Especially on Sundays! We were going to church! To Jesus and to all his saints! To our church with the organ player from Poland whom I loved so much! He was short, not at all good looking, but did everything with such flair. He wore his long coat draped over his shoulders like a cape and walked past us parishioners dramatically, so his coat billowed in the breeze – just like a maestro! Once in church with my family, sitting in our church pew, I’d love to sneak a peek to the back of the church, the balcony where he played. You weren’t supposed to turn around in church – you were supposed to sit perfectly still in the pew, facing forward, looking straight ahead to the altar where the priest lead mass. But I loved to take furtive glances at the maestro who played the church organ with such flair! drama! passion! His little torso bent over the keyboard, reaching to the left, then to the right, his hands flying across the keyboard, his face sometimes looking up, to heaven, totally blissed out, into his music … his gig for God! While playing, he still wore his coat on his shoulders – like a cape! – like the little maestro he was! Our little church on Ward Street swelled with his music! I felt the whole world could hear his organ playing and the congregation accompanying him with our voices old and young, male and female. Singing on Sunday! A blast!

My mom and my two sisters and I always dressed up for Sunday mass, this special event. In springtime, my mom wore her pretty powder pink gloves – the ones that went to her wrist – to church. Sometimes my sisters and I wore our communion dresses, even after a few years had passed since we had made our First Holy Communion at St. Mary’s! (We also wore the dresses for class picture day! They were so pretty!) Here’s mine, hanging on the wall of one of my spare bedrooms today: a love song to my late mom and the Green Island of my childhood:


WE NEVER SAW GARBAGE HEAPED ON ENDICOTT STREET OR IN THE CHURCH WALKWAY on the way to mass. NEVER DID OUR WALKS TO THE CHURCH or St. M’s school feel like strolls through a landfill. Never were we made to feel bad or sad about our little journey, like it must feel now for anyone who walks up Endicott Street.

Maybe everyone here has grown used to the ugliness – and many add to it on hourly basis.


Have Jesus – will travel!



By Rosalie Tirella

This fairly large statue (now home in my kitchen) belonged to my Polish Bapy and was handed down to me when she died years ago. Its history is especially heart-warming on this snowy day: When my Bapy and my grandfather lived in Green Island, on Bigelow Street, in the 1930s, there used to be a travelling icon salesman. Worcester’s old ethnic neighborhoods, filled with religious immigrants who missed their “Old Country” and how their lives there revolved around God and their church, had these Jesus, Mary and Joseph peddlers who went door to door selling all kinds of icons. You’d order your statue from these guys, usually cast in plaster of Paris, then pay 5 cents down on it each week to the travelling icon salesman when he stopped by your house to collect your pennies and to try to sell more icons to you or your neighbors! After you paid up your 50 cents, $1, $2, etc, the statues of Saint Joseph, Saint Anthony, Saint Theresa were yours.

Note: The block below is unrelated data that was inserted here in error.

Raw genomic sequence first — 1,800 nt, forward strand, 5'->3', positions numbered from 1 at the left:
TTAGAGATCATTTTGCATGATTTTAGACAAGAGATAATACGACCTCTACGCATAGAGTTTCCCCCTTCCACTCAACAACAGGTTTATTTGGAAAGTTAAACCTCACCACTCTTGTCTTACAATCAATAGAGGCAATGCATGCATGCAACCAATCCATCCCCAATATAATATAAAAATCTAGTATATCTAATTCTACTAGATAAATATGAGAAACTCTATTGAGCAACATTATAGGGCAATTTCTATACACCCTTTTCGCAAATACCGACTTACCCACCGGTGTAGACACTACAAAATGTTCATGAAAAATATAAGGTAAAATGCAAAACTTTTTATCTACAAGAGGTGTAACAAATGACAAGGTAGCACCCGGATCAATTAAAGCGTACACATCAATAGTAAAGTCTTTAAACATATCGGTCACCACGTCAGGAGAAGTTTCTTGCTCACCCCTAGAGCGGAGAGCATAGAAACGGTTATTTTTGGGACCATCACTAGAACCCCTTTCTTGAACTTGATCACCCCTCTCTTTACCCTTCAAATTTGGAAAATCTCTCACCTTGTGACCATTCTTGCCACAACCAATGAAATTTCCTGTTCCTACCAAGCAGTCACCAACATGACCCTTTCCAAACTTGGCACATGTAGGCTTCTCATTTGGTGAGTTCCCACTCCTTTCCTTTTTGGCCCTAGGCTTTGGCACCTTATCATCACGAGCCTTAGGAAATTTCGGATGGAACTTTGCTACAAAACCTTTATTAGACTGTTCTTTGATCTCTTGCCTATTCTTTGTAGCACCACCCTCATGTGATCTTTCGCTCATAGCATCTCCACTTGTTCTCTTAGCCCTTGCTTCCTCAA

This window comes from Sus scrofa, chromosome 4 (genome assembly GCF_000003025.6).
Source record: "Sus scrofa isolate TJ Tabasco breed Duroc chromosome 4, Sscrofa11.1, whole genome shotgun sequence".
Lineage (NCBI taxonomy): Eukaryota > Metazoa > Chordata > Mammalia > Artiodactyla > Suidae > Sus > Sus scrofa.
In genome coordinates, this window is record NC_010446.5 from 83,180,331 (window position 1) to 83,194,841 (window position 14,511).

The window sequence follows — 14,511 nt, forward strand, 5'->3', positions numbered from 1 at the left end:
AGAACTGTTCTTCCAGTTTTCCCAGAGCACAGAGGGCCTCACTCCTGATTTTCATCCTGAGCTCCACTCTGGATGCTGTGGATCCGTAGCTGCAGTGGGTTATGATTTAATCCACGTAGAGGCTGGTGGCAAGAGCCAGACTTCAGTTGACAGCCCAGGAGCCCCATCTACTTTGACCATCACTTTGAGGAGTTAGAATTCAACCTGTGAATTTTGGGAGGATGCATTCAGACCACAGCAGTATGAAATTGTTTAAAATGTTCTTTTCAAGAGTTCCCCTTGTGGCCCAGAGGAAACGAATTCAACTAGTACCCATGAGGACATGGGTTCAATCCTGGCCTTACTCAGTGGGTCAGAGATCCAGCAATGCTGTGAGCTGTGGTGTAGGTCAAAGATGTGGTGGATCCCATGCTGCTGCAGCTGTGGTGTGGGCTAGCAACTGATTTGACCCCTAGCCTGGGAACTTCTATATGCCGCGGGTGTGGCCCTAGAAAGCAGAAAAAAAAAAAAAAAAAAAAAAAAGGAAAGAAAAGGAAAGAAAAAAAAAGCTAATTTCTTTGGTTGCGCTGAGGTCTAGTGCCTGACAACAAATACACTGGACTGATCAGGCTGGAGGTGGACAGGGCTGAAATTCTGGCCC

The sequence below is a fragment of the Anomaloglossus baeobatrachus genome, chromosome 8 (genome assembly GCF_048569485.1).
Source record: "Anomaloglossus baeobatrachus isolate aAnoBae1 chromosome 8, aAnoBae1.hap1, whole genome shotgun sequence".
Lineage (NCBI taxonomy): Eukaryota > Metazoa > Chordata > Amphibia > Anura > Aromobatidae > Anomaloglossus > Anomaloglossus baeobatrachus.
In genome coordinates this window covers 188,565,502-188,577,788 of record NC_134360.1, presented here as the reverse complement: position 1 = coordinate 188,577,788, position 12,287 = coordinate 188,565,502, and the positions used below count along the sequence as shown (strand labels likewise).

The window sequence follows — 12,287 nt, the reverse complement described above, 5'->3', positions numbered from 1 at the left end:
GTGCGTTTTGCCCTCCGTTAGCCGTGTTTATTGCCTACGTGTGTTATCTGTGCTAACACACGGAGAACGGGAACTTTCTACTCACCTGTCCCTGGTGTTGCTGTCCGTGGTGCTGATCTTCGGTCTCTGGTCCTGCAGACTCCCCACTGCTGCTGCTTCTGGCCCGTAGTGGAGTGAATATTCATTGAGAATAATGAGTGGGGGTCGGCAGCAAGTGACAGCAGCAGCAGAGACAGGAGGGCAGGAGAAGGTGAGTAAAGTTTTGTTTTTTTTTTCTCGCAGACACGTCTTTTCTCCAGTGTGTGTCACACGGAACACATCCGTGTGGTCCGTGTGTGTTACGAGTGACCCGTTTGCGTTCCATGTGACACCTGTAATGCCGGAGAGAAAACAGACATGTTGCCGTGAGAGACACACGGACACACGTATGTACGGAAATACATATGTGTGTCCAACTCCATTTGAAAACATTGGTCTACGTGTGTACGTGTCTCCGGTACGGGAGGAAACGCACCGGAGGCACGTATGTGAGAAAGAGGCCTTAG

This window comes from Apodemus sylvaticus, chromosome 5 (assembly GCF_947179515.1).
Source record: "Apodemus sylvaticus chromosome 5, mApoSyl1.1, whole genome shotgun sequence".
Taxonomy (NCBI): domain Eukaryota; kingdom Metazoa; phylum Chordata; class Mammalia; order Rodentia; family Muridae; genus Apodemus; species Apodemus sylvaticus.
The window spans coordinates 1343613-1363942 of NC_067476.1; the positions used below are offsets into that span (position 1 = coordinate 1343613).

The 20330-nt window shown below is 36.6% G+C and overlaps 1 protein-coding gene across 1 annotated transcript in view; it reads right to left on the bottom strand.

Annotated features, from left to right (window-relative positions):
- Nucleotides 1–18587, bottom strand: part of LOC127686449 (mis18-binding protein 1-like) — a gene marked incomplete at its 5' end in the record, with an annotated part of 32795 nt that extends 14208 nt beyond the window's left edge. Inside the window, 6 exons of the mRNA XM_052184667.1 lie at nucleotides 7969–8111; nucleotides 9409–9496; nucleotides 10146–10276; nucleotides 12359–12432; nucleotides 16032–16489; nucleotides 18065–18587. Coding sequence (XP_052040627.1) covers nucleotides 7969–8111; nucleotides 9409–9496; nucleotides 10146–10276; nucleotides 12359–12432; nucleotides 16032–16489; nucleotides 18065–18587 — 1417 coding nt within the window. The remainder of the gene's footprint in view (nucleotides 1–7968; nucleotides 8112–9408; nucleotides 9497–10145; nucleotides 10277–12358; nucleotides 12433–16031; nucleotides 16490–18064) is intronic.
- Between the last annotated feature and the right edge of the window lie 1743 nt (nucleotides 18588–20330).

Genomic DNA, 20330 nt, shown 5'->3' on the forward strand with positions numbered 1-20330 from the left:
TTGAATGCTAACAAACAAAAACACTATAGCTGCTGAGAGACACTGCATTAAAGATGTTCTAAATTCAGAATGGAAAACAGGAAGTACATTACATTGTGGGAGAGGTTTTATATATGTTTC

It was the heart of the Great Depression, and Polish immigrants like my grandparents didn’t have a lot of dough.  But my Bapy fell in love with this Jesus and Mary statue, complete with holy water bowl and wooden (now replaced) cross on top. And my grandfather, who was deeply in love with my pretty granny for the 50+ years (!) they were married and who worked in the textile mills in Dudley, wanted to get her this fairly big statue – almost like what you’d find in their church! – as a special gift. (They were married on Valentine’s Day! So they could be very romantic with each other!)

My Bapy never kept her holy water, blessed by the Bishop, in the holy water bowl of this icon, which now sits by my back door and says “goodbye” to me, “blesses” me through my grandmother’s love, EVERY DAY as I head out my kitchen to run InCity Times. My dumpling-shaped, feisty, little granny (she was only 4′ 10″ tall!) kept her holy water in a special plastic holy water bottle, also blessed by the Bishop, literally by her side, tucked under one of the pillows, of the dumpy, lumpy easy chair she used to sit on – at the head of the kitchen table. My grandfather planted it there for her so she could be in the middle of all the familial action, and when he died and she moved in with my mom and us kids, my mom planted that same dumpy chair at the head of OUR kitchen table so she could lord it all over us!

Bapy kept one of her many rosaries in the holy water bowl of the statue. I don’t know where that rosary is at the moment. But today I have my late mom’s religious medals in the bowl, along with a wooden cross. At the foot of the statue, to the right, you see the oval, metal Jesus plaque my mother used to have nailed into the kitchen door of our Lafayette Street apartment – a blessing for all who entered or left our flat. Jesus, keep us all safe as we go to work, school and church and make our way through our Green Island!, the plaque seemed to say to all.